Its a little known fact, and not a lot of people know it, that from 1896 to 1898, while he was writing “Heart of Darkness”, Joseph Conrad lived in Stanford Le Hope in Thurrock; initially in a house he described as “a damned Jerry-built rabbit hutch”.
Thurrock has a habit of playing down its historically illustrious residents. At the back of Grays Hall was an arboretum attached to the house that Alfred Russel Wallace built near a worked out chalk pit; after working out the theory of evolution around the same time as Charles Darwin. The story goes that Darwin, having agonised about his hypothesis and hesitating to publish it for about twenty years was bounced into doing it when he heard that Russel Wallace was about to do so himself, securing himself the popular historical status and making Russel Wallace a more obscure figure that only people interested in Natural History will have heard of.
Russel Wallace lived at The Dell for four years from 1872 to 1876, describing the arboretum below it as “a bit of a wilderness that can be made into a splendid imitation of a Welsh valley“. The house was made of concrete, as a tribute to the burgeoning local cement works, flourishing at the time and scouring out bigger, deeper pits progressively to the West; with factories getting ever larger all the way up to the huge excavation that now houses the Lakeside Shopping Centre, filling the air with dust and giving the town a definite sense of nominative determinism.
However, once he left, the arboretum fell into gloomy disuse, becoming an adventure playground, known as “the big woods” to generations of kids plucky enough to scale the 6 foot high walls (which got easier as time went on, as footholds became more secure from repeated use and the bits of broken glass set on the tops, which cut my Dad’s bottom as he tried to get across on one occasion in the mid 1930s, wore away) or brave the tunnel that was like a portal through from the playing fields of Treetops School – running through the gloom listening for the voice of outraged authority heat seeking our trespasses – which we were sure would not be forgiven.
None of us living near Russel Road, or Wallace Road on the estate alongside had a clue who Russel or Wallace were, let alone that they were the same person. And there has, possibly thankfully, been no movement of Social Russel Wallaceists.
The White Hart, shortly before it closed.
This is the pub that gave the town a bad name. A selection of Gollie dolls hanging behind the bar, like as the landlord put it “they used to hang them in Mississippi years ago“. After the notoriety gained from a Police raid that confiscated the dolls last month, they tried to carry on, replacing them with new ones, claiming that the police were over reacting, that there was nothing racist about it, that the landlord being seen wearing a Britain First T shirt was the kind of thing anyone might do – as the landlady said in an odd echo of Prince Andrew logic, “I don’t think Chris is a supporter of Britain First, he was just wearing that shirt because it was convenient at the time” – because, who wouldn’t wear one of those if it just happened to be lying around, and, indeed, who wouldn’t have one just conveniently lying around?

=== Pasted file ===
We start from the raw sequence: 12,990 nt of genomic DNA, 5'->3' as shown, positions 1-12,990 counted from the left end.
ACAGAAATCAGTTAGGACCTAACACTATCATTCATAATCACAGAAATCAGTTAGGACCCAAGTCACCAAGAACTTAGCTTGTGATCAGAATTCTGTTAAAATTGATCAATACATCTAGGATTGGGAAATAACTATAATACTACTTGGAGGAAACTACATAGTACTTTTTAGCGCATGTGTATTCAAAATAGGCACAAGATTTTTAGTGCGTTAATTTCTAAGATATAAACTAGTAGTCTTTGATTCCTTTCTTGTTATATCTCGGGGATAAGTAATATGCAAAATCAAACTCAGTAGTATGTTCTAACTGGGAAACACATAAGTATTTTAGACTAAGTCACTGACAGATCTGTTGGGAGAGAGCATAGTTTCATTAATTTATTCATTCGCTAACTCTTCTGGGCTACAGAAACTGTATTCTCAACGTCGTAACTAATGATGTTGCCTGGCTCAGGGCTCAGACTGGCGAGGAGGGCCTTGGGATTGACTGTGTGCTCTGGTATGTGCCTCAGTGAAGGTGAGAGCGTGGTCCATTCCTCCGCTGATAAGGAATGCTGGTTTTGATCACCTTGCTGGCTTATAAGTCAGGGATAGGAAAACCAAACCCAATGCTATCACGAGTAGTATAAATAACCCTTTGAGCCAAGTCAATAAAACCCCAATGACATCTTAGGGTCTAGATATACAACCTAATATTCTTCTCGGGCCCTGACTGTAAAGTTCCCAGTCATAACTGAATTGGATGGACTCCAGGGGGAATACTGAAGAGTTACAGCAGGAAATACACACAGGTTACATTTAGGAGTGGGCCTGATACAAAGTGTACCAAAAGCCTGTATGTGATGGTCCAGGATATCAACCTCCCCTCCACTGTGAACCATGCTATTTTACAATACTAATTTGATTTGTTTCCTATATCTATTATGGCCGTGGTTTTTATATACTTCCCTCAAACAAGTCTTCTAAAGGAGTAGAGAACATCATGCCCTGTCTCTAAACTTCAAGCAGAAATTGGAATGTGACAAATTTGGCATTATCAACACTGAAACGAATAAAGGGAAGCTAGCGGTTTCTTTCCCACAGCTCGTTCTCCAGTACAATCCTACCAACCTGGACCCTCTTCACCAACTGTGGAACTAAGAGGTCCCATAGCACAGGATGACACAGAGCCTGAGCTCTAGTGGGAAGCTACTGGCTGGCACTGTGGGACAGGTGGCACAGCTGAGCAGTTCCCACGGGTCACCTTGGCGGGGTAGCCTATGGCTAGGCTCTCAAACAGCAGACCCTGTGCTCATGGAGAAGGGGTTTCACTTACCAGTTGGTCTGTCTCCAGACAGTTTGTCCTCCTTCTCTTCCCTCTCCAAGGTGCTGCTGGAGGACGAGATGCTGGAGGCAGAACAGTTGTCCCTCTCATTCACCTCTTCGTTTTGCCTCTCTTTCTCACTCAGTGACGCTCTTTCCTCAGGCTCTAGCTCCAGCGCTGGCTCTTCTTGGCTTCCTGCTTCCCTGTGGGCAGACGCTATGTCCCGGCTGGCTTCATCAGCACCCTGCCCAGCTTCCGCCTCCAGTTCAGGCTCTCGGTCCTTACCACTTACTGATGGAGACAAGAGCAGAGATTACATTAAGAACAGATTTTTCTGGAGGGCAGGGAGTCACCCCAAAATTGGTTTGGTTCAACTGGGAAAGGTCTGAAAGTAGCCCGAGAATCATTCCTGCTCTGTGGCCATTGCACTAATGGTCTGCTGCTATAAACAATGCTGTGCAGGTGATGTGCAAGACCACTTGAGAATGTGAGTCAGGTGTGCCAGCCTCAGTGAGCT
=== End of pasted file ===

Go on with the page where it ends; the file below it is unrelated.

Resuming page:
When I took this photo about a month ago, the pub looked stone dead already. No one was going in or out. A contrast with the Theobald’s Arms just over the road, that had a set of lively customers spilling into the road. A disgruntled looking middle aged man with a sour expression, and a face that seemed to be made of red brick dust, was staring balefully out of a first floor window like Mr Rottcod at the beginning of Gormenghast.
They shut two weeks later after two of their beer suppliers – Heineken and Carlsberg – and the company that cleaned their barrels and lines decided they didn’t want their products associated with this and boycotted them.
Probably the best boycott in the world.
Riverside Ward, where The White Hart is, a densely populated area of former council flats built in the seventies and the sort of recent flats shown in the photo above and cookie cutter housing stretching down towards the Wharf. It is the seventh most deprived of the 20 wards in Thurrock. It is 75% White, 13% Black, 8% Asian and 4% other ethnicity, with fewer pensioners and more young people than most. It has a higher incidence of smoking and binge drinking, adult and child obesity and hypertension than national averages; and life expectancy a year lower for women and three years lower for men. It has a much higher crime rate than Thurrock averages, but well below national. Only 43% feel safe going out after dark, but 49% are generally happy with the area. (1)
It returned a Labour Councillor with 1,191 votes to her Conservative opponent’s 386 in the local elections on May 4th this year. Riverside has been consistently represented by Labour, even though at the high water mark of Brexit mobilisation, the combined Conservative/UKIP vote was some way ahead. In 2016, the successful Labour candidate polled 857 votes, just ahead of UKIP on 748, with the Conservatives at 379. The turnout then was 27%. This May it was down to 19%, so nothing to be complacent about. The Conservatives have stood Black evangelicals as their candidates for several elections in a row, which might be suppressing their vote among the white racist component of their supporters.